Entrusting defence security in safe hands, by Sunny Osaze

Gen. Aliyu Gusau (Rtd), implicated

Jan. 25, 2014


Retired General Mohammmed Aliyu Gusau is in his 70s. Since his retirement as the Chief of Army Staff, Aliyu had continued to hold top sensitive positions in government for various administrations. He is a “politician”, whose major outing in politics is an ambitious quest to be the president of the Federal Republic of Nigeria, which he tried actualising by contesting against his benefactors, including Presidents Olusegun Obasanjo, late Umaru Musa Yar’Adua and Goodluck Jonathan.

While one may have no qualms with the appointment of General Gusau into any political office, his current nomination as minister is rather puzzling. The media was recently awash with stories that he had given President Goodluck Ebele Jonathan some conditions before he could accept any nomination to the current Federal Executive Council. Other reports claimed that he demanded for the creation of the Office of Coordinating Minister of Security Defence to be in-charge of all security related activities of the armed forces, security agencies and paramilitary organisations.

While the ambitious request may be considered and granted, though it could run contrary to the enabling statutory laws, there may also be a land mine on the track as the proposed office of the new minister may assume the power of the Commander-in-Chief of the Armed Forces.

The question is: Can General Aliyu Gusau be entrusted with the national security apparatuses at this moment, considering his antecedents and especially the way and manner he exposed the Nigerian government, its agencies, political parties activities and other private lives of individuals and even the operation of security agencies to foreign missions, which have been widely published on the internet by the whistle blower, Wikileak.

Reexamining the Wikileak reports on Nigeria, General Aliyu Gusau was prominently mentioned for divulging sensitive information to the American operatives. This is contained in various classified information by former American Ambassadors to Nigeria, especially Sanders and Campbel, which had been released by Wikileak and available on the internet. In one of the leak report, it was disclosed that “General Aliyu Mohammed Gusau on the fringes of his visit to the Embassy to renew his visa for yearly medical visit to USA, was considered a good source on ruling PDP maneuverings” as he divulged sensitive information to the US diplomats.

While offering his assessment of the limitations of the Economic and Financial Crimes Commission under Farida Waziri, he “volunteered that he was associated with a consultancy in  the process of possibly reorganising the EFCC and he forwarded a copy of the proposal to the US Mission the following day.” In the Wikilieak report, the US diplomat stated thus: “Meetings with the former National Security Advisor are always fruitful for his useful bits of information, particularly on PDP party politics.”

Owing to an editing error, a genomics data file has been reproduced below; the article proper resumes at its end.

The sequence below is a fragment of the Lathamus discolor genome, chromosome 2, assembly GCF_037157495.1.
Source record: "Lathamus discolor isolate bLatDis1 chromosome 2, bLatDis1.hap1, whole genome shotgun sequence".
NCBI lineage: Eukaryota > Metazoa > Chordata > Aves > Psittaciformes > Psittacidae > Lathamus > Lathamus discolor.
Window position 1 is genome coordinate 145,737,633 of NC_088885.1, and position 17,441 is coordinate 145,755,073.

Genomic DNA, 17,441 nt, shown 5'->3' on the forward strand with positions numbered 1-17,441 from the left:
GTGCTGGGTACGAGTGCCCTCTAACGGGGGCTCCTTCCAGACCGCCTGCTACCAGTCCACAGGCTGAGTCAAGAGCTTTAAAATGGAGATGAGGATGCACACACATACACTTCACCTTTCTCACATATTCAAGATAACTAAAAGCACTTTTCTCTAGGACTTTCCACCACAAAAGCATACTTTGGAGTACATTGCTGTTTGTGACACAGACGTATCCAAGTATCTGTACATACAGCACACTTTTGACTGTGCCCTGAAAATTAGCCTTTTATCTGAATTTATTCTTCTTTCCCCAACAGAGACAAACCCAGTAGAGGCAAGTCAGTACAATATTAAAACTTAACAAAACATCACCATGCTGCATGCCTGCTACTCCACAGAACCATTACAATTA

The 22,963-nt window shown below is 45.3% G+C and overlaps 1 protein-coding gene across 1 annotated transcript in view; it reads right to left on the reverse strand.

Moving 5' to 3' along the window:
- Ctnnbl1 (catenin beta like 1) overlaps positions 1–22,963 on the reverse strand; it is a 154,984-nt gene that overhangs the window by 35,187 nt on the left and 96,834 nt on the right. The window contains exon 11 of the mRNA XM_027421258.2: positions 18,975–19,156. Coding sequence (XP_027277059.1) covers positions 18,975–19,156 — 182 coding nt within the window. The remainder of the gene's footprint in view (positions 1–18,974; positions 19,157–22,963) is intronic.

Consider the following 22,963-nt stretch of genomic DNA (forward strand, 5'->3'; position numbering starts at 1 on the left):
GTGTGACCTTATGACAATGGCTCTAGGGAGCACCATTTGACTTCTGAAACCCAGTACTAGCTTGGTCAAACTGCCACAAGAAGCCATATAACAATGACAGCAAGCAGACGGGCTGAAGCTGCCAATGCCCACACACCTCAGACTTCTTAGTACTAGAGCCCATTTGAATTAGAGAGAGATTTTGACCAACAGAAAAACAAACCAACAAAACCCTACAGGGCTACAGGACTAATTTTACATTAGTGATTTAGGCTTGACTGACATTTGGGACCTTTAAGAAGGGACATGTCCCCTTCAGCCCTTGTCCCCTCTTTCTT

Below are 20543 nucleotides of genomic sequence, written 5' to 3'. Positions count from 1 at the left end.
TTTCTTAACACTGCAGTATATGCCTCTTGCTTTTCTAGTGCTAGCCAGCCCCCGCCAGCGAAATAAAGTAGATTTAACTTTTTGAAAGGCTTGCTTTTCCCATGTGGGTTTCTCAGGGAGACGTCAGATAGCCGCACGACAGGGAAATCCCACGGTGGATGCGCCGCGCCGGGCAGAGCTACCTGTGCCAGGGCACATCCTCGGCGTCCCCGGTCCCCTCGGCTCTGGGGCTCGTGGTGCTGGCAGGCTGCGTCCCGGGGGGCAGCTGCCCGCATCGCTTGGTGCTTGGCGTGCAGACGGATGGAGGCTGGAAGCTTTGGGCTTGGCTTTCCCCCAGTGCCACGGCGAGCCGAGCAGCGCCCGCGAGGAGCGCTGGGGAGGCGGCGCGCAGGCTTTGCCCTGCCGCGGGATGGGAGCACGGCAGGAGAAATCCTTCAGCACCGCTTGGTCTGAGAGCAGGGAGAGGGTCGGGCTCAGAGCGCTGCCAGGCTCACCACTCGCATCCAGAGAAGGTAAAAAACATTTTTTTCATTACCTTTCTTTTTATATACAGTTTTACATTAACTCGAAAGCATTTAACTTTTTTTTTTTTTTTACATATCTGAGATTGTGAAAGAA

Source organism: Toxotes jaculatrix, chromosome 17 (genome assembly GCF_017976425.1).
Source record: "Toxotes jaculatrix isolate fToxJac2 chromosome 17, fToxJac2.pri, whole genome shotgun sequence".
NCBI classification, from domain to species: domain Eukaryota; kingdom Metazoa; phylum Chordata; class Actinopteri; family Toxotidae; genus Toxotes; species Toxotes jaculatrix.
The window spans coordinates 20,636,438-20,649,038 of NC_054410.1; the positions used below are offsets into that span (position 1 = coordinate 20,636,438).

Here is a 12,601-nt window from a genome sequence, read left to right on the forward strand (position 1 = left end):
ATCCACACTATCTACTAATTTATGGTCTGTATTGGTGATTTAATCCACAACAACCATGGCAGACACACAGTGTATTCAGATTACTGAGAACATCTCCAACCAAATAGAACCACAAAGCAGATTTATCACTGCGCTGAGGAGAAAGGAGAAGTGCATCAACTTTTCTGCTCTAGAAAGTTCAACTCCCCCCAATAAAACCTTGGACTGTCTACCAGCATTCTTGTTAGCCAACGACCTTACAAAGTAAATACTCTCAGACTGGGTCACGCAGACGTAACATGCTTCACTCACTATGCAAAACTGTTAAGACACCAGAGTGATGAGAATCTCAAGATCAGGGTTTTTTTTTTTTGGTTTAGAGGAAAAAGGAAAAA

Surprisingly, some of the information he gave to the US office on political alignments, realignment in Nigeria, especially during the Yar’Adua administration were wishy-washy and irritating ranting that are faulty even to common sense. He mentioned many political gladiators, including Atiku Abubakar, Bukola Saraki, Dimeji Bankole and Isa Yuguda.

In another instance while lobbying American support his candidacy for president, he described former President Nelson Mandela as “advanced in age and sometimes senile.”

On the military operation to curtail acts of terrorism and vandalism, Aliyu was quoted in the Wikileak as telling the Americans that “the military is losing and is being outgunned”. He deflected questions about what the military’s response will be by saying the military “read the papers”. He was also quoted to have said that “the DG of the State Security Service also characterised the Delta as lost cause.”

There were other visits he made to the US Embassy to give them clues on happenings in the country and advised them accordingly. One of such visits filed by Ambassador Campbell stated that “the real purpose of General Gusau’s call apparently was to request a high-level U.S. message about the inadequacies of a Yar’Adua candidacy. He mentioned a message in support of elections and democracy only when the Ambassador demurred on the first request. Mohammed preferred an oral message and his cautionary view about Obasanjo’s potential “misuse” of a written message is interesting. The embassy nevertheless noted that “while there is the risk, as cited by Aliyu, that a Presidential letter could be misused by Obasanjo, it is ‘small’.”

Apart from those weighty allegations of leakage of sensitive and confidential information on Nigeria to foreign missions, his over ambition to rule the country is another point worthy of consideration not necessarily by the members of the National Assembly who are to screen the ministerial nominees, but by President Goodluck Jonathan himself who should not allow his executive powers to be eroded by ambitious politicians.

Other pertinent issues worthy of contemplation is that General Gusau was the NSA in charge of securing Nigeria when the Movement for the Emancipation of the Niger Delta and Boko Haram terrorists evolved; the massacre of Odi and Zaki Biam were under his watch as security adviser. Most disturbing were allegations that that General Gusau as NSA did not prepare any report on the state of terror initiated by Boko Haram.

There won’t be anything wrong if the spymaster is given any other appointment in government but not on sensitive security issues that he could not handle effectively in the past. This is especially now that the security forces are recording successes in containing the insurgency in the North-East.

Sunny Osaze writes from Nnebisi Road in Asaba, Delta State.